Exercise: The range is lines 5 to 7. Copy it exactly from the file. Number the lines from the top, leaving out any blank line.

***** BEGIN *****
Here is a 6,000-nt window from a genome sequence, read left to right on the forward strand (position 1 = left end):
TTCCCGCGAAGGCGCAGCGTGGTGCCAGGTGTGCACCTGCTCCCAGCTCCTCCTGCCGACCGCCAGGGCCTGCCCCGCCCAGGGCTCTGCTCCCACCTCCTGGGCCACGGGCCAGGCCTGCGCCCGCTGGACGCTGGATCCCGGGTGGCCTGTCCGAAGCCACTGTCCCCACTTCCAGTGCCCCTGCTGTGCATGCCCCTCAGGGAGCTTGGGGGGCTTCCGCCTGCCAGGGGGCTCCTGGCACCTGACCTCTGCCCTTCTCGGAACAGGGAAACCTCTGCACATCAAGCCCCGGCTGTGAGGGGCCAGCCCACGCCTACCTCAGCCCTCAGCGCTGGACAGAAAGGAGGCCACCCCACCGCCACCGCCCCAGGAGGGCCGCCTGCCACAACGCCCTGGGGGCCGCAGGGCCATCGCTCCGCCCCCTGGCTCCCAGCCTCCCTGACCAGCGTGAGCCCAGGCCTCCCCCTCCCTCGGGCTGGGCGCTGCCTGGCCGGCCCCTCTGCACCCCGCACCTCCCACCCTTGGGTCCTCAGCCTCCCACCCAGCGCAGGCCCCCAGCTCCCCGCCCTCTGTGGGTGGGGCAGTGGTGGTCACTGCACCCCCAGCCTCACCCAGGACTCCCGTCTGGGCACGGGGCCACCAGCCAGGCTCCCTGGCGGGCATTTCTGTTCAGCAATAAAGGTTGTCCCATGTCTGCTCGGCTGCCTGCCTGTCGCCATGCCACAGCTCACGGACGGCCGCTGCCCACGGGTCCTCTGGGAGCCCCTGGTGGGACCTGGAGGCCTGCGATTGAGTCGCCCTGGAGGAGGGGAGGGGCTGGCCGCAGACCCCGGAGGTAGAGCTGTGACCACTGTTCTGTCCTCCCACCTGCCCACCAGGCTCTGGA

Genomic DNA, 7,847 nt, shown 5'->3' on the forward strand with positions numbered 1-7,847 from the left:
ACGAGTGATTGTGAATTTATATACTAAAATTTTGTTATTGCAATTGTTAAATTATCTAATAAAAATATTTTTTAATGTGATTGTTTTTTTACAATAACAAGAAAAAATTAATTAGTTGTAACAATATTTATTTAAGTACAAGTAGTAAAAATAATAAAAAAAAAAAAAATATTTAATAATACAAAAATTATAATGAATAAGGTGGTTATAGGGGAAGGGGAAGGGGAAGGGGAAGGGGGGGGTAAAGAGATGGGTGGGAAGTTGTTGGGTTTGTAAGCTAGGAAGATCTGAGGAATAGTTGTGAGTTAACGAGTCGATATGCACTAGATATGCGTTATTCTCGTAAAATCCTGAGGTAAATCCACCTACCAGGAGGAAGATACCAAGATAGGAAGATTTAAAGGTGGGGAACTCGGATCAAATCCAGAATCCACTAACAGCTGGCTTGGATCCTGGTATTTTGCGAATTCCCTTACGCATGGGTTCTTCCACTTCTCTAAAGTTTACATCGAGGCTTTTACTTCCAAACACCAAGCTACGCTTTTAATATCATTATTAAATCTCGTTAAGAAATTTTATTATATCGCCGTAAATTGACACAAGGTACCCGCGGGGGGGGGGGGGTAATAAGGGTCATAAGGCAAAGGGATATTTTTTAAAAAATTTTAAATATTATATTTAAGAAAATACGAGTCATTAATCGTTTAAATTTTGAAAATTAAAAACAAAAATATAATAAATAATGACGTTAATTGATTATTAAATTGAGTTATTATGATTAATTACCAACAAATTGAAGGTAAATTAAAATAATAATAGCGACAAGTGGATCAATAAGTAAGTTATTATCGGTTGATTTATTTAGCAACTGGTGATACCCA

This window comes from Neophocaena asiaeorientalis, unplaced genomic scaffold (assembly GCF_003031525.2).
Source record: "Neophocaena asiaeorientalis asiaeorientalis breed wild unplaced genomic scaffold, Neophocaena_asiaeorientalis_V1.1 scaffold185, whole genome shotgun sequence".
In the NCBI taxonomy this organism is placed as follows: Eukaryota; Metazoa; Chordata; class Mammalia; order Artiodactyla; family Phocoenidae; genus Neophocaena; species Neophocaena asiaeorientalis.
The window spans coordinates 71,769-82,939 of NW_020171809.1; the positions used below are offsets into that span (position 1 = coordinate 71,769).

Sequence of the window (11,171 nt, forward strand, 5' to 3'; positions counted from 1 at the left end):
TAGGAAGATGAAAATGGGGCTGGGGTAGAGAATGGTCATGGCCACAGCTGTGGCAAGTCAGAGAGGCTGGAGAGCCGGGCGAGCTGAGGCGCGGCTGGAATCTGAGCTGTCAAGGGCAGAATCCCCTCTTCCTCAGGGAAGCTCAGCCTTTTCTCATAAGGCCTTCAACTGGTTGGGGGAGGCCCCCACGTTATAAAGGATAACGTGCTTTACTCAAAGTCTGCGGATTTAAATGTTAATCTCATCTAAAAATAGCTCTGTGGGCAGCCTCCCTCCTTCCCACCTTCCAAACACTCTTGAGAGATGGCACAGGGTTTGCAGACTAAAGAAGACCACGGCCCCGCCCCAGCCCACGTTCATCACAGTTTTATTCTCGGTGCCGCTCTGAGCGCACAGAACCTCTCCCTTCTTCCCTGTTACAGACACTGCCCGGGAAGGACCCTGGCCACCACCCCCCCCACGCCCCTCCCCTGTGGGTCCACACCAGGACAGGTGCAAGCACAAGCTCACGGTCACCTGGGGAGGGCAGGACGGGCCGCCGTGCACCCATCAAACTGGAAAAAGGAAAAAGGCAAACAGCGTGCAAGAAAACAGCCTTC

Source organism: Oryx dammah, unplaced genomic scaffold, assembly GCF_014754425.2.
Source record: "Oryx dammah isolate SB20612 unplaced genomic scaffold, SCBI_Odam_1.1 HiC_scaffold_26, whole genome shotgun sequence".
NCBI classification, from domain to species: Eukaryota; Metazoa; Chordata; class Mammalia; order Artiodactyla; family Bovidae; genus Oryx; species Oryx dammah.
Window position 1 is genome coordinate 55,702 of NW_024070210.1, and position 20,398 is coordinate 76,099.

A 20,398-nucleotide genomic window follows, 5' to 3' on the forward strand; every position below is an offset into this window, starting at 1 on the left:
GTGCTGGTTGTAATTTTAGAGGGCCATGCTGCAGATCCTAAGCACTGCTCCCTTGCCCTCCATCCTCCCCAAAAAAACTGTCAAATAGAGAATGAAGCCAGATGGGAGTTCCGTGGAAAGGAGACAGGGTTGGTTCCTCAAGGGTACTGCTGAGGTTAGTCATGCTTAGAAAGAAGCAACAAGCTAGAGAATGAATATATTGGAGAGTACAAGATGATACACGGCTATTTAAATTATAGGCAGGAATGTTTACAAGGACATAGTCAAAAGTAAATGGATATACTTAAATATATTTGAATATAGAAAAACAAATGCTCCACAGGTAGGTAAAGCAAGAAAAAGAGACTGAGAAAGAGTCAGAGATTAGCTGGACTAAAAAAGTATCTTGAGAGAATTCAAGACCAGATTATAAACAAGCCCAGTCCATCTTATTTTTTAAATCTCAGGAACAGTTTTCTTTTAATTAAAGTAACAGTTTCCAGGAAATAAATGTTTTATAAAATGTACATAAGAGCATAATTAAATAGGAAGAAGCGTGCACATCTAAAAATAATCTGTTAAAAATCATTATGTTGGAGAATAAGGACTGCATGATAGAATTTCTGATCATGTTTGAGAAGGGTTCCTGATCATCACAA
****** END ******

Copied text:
This window comes from Neophocaena asiaeorientalis, unplaced genomic scaffold (assembly GCF_003031525.2).
Source record: "Neophocaena asiaeorientalis asiaeorientalis breed wild unplaced genomic scaffold, Neophocaena_asiaeorientalis_V1.1 scaffold185, whole genome shotgun sequence".
In the NCBI taxonomy this organism is placed as follows: Eukaryota; Metazoa; Chordata; class Mammalia; order Artiodactyla; family Phocoenidae; genus Neophocaena; species Neophocaena asiaeorientalis.